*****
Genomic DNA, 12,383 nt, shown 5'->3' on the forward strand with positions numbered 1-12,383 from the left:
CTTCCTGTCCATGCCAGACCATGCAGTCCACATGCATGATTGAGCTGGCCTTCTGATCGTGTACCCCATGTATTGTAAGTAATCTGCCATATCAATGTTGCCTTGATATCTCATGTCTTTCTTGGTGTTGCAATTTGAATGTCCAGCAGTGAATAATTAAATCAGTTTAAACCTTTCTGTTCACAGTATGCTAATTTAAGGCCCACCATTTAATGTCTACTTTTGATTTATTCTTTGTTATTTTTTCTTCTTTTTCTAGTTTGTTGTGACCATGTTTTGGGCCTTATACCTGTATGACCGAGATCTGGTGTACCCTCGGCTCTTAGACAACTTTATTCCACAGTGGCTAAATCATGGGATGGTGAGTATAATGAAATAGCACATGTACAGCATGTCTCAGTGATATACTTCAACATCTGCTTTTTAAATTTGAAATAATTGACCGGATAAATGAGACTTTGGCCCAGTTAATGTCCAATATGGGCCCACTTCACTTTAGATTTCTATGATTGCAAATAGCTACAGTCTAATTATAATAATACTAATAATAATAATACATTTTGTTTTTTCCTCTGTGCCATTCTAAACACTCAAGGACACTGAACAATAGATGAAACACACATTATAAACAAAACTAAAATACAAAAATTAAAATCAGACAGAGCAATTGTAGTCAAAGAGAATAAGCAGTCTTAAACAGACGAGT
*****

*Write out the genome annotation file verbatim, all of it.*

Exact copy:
Genomic DNA, 12,383 nt, shown 5'->3' on the forward strand with positions numbered 1-12,383 from the left:
CTTCCTGTCCATGCCAGACCATGCAGTCCACATGCATGATTGAGCTGGCCTTCTGATCGTGTACCCCATGTATTGTAAGTAATCTGCCATATCAATGTTGCCTTGATATCTCATGTCTTTCTTGGTGTTGCAATTTGAATGTCCAGCAGTGAATAATTAAATCAGTTTAAACCTTTCTGTTCACAGTATGCTAATTTAAGGCCCACCATTTAATGTCTACTTTTGATTTATTCTTTGTTATTTTTTCTTCTTTTTCTAGTTTGTTGTGACCATGTTTTGGGCCTTATACCTGTATGACCGAGATCTGGTGTACCCTCGGCTCTTAGACAACTTTATTCCACAGTGGCTAAATCATGGGATGGTGAGTATAATGAAATAGCACATGTACAGCATGTCTCAGTGATATACTTCAACATCTGCTTTTTAAATTTGAAATAATTGACCGGATAAATGAGACTTTGGCCCAGTTAATGTCCAATATGGGCCCACTTCACTTTAGATTTCTATGATTGCAAATAGCTACAGTCTAATTATAATAATACTAATAATAATAATACATTTTGTTTTTTCCTCTGTGCCATTCTAAACACTCAAGGACACTGAACAATAGATGAAACACACATTATAAACAAAACTAAAATACAAAAATTAAAATCAGACAGAGCAATTGTAGTCAAAGAGAATAAGCAGTCTTAAACAGACGAGT